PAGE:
down.” Mark grabbed the Pepto-Bismol bottle and removed the lid. He grimaced as
the chalky liquid coursed down his throat.

“James says she moved to town a
few weeks ago,” Greg said. “How come it’s taken you so long to ask her out? Usually
you’re done with them by now.”

James spoke before Mark could
answer. “I told you already. He’s acting weird like that.”

Mark held his breath and tried
to remain patient with James’s attempt to bait him. For the past two weeks,
James taunted him almost to the point of humiliation because in Mark’s eyes,
only one female now resided in all of Wichita, the largest city in Kansas.

“He hasn’t gone out with any
girl since
she
came along,” James continued. “He even broke off his date
with the chick that works at the deli over there.” He pulled his feet off the
desk and stood up. He returned the gnarled pen to the desk organizer.

“That’s not like Mark at all,”
Greg said.

“See? I told you. Weird.”

“Are you guys done discussing my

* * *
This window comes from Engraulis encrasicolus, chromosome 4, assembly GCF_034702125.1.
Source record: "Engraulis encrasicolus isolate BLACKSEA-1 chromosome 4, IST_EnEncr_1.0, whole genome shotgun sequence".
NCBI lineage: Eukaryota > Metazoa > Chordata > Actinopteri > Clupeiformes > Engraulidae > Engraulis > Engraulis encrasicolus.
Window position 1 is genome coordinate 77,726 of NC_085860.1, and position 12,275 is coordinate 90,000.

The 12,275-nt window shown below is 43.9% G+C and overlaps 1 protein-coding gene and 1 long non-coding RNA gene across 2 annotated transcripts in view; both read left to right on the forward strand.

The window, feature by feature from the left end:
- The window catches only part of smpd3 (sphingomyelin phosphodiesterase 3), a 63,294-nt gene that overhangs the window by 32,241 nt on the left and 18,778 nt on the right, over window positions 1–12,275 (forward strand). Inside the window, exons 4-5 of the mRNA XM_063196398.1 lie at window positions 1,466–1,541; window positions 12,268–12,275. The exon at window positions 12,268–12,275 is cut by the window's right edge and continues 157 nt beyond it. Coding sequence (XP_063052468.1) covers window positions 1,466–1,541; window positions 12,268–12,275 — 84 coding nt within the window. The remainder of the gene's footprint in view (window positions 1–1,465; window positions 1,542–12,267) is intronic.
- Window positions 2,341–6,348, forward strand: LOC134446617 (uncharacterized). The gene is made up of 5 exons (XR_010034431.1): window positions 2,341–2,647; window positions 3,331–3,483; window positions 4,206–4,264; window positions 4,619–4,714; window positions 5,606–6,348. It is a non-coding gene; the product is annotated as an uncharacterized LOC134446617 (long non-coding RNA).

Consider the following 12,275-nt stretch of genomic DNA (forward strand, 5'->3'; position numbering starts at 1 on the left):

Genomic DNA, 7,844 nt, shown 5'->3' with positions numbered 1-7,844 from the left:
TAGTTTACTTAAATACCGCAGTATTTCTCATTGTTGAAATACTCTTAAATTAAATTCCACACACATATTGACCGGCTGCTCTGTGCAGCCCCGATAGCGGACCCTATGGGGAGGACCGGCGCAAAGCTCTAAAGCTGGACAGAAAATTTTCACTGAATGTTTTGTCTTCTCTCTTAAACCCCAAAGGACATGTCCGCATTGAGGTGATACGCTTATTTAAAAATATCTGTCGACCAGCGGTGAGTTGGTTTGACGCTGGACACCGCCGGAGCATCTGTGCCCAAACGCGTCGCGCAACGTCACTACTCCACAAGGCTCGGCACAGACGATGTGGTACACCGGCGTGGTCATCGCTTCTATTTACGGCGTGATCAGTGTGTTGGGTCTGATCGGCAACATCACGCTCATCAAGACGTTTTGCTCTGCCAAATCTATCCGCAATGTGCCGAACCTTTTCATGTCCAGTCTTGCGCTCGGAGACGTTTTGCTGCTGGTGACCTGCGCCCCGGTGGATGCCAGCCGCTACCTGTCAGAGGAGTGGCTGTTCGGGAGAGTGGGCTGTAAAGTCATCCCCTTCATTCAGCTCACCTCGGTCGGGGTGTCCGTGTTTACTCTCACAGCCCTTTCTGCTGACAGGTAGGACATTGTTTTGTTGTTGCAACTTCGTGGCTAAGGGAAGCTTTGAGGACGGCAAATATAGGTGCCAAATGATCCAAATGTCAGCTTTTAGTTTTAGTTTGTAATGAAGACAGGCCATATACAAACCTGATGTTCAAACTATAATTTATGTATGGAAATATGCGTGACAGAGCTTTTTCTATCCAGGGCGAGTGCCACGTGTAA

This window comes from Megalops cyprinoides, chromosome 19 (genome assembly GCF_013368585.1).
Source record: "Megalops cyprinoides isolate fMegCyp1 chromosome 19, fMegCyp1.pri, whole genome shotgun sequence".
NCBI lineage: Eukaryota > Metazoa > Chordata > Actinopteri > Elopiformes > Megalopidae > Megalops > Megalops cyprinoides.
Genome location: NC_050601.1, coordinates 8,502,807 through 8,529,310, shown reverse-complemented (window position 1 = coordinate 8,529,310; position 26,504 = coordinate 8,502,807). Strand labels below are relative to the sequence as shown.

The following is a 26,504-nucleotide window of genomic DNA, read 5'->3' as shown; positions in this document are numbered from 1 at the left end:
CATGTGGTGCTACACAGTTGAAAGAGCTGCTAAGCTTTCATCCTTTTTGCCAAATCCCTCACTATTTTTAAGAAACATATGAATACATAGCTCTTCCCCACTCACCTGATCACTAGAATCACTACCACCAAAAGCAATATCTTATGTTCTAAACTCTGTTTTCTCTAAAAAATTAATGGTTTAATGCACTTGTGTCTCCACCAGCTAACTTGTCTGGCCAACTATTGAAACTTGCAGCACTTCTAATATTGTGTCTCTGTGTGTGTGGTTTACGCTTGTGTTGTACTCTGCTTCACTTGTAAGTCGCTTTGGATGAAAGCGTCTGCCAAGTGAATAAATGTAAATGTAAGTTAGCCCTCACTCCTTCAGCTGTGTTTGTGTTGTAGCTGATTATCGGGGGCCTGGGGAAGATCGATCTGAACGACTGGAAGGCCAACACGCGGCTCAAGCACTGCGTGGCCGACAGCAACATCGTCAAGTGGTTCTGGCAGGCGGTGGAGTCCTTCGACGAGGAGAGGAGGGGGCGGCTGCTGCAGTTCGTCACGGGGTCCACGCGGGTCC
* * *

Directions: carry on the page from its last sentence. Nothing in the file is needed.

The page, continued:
life?” Mark asked.

“Yeah.” James moved toward the
door. “I’m late for work so pay me tomorrow for your dinner. I’m glad I got to
see you fall on your face for once.” His laughter trailed behind him.

Greg glared at Mark. “He’s your
friend.”

“He grows on you.”

“Yeah, all that vagueness. Did
you really break off your date with the chick that works at the deli over
there?” he asked, his tone imitating James.

Mark chuckled and leaned back in
his chair. “Yes, I did. Now James has to get me sandwiches from there so I can
avoid her.”

Greg rolled his eyes. “Any
particular reason why you didn’t go out with her?”